Walking in a Warea Wonderland
It’s October, and the sandhill habitat of central Florida is so abundant with flowers that it seems to supply an unlimited source of pollen and nectar for hundreds of species of butterflies, wasps and bees. Yet in this flora wonderland, the delicate lavender-pink Clasping Warea was nearly lost.
Clasping Warea (Warea amplexifolia) is an annual that grows only in the sandhill habitat. Few populations are protected and most are found on private properties, gradually disappearing due to development.
One of the last known populations is near Bok Tower Gardens at Mountain Lake Estates, a residential community built in the 1920’s. Here, a natural sandhill habitat boasts the only remaining population of Clasping Warea in Polk County, not seen at Mountain Lake since 1997. Years of fire suppression had all but eliminated the sandy openings and canopy gaps required by this and other sandhill species.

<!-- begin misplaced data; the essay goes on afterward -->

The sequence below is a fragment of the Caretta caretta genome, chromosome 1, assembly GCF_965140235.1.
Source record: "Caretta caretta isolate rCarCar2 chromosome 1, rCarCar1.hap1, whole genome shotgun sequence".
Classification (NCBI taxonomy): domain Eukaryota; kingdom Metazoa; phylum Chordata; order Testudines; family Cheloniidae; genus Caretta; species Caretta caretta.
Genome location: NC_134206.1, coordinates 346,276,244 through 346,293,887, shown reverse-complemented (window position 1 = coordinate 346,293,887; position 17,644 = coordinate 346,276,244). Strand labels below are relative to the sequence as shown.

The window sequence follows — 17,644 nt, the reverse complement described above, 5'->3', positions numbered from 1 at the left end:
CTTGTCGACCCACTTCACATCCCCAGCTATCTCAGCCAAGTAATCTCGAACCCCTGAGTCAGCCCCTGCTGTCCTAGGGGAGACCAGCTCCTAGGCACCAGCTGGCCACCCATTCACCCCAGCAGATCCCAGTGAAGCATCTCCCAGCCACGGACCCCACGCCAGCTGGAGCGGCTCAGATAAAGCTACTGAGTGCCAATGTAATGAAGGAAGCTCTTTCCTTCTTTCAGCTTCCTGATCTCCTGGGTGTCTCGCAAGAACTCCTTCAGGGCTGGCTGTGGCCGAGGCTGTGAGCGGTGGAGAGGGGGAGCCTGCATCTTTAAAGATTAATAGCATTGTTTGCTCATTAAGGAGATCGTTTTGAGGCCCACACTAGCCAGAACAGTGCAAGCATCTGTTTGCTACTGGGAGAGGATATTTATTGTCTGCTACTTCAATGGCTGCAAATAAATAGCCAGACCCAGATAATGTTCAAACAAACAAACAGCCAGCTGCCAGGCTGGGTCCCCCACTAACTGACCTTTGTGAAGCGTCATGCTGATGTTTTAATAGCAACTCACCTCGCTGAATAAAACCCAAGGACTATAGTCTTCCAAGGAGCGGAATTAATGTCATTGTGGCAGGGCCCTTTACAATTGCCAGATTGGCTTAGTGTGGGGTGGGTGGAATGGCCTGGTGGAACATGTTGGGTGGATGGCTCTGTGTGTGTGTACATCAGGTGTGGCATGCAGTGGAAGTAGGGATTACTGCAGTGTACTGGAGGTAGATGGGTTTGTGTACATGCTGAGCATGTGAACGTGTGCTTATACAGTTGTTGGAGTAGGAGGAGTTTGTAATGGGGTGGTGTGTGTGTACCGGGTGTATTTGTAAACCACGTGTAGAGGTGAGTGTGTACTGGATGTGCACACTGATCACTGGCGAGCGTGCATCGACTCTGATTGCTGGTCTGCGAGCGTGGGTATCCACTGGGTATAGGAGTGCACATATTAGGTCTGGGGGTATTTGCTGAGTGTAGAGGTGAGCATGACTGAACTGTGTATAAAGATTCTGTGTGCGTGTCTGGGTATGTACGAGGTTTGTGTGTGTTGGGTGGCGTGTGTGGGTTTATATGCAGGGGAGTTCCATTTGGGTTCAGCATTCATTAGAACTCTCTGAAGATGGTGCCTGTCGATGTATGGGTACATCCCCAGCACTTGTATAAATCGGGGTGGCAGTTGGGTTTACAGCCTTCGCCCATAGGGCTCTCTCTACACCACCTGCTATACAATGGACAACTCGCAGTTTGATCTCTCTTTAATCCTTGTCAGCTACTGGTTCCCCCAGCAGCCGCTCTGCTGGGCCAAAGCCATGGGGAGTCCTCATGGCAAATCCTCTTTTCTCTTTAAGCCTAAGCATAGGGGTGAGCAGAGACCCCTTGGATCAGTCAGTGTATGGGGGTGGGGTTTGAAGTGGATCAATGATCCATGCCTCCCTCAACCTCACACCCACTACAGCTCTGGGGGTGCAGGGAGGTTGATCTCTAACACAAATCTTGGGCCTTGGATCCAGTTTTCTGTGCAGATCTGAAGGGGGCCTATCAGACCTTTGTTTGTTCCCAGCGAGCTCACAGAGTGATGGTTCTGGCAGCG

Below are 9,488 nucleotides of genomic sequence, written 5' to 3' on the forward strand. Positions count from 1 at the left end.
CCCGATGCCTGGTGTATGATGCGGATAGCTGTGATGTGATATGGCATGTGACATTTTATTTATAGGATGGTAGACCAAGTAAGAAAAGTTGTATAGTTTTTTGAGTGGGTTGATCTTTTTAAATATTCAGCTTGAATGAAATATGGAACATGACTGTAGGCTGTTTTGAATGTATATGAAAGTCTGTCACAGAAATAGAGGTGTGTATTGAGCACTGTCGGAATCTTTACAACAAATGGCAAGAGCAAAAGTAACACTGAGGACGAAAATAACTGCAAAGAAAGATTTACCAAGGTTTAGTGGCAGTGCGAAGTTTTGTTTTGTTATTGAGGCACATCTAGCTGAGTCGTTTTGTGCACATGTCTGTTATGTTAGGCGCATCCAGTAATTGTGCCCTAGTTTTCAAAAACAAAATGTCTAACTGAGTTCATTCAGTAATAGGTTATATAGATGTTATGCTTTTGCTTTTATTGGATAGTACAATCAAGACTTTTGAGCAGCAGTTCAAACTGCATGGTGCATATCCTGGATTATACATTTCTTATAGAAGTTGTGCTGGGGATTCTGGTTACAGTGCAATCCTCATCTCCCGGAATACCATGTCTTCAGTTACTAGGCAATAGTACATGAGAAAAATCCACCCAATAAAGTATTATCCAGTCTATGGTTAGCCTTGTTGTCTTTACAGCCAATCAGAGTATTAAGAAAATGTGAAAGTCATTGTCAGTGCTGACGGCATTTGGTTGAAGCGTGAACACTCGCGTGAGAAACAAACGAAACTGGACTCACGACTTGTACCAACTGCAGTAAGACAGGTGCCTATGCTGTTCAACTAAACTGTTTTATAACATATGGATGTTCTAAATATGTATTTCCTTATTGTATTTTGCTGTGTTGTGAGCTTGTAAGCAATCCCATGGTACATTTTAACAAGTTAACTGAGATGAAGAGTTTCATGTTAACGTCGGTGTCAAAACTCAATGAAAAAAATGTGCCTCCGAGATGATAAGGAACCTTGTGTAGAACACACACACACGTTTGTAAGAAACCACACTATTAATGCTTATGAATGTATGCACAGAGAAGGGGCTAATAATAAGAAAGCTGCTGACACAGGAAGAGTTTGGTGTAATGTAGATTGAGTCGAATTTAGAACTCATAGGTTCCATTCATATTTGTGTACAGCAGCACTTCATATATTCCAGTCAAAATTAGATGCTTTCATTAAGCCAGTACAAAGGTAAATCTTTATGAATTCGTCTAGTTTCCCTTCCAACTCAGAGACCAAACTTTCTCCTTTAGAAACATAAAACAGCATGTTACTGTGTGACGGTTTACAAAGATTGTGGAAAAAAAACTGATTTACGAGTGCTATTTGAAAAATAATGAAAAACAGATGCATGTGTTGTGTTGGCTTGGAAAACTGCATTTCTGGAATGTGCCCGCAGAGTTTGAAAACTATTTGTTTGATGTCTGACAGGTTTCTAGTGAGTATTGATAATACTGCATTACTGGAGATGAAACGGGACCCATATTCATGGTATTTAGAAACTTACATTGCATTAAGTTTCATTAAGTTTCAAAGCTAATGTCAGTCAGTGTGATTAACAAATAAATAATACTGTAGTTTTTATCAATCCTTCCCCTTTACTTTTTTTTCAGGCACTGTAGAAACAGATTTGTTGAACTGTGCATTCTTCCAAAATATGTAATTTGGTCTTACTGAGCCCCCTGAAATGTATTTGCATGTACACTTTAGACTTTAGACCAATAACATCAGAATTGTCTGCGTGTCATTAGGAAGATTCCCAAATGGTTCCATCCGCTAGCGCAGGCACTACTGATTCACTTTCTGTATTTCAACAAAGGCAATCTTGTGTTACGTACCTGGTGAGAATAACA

Then after an absence of 13 years, ten plants were observed in 2010. This re-emergence is attributed to the cool, rainy conditions of winter 2009 followed by a wet spring, both ideal for the germination and growth of the species.
To help re-establish a strong population, a new partnership was forged between Mountain Lake Estates, The Nature Conservancy, and Bok Tower Gardens’ Rare Plant Conservation Program.
Seeds were collected from all ten plants to help generate new seedlings, and a prescribed burn at the site in July 2011 helped restore the habitat. Following the burn, 189 seedlings were planted, and within a month formed flowers, then seeds.
In May 2012, 176 additional seedlings and 300 seeds were introduced, and more will be added in 2013 and beyond, eventually recreating the Warea Wonderland that once existed at Mountain Lake.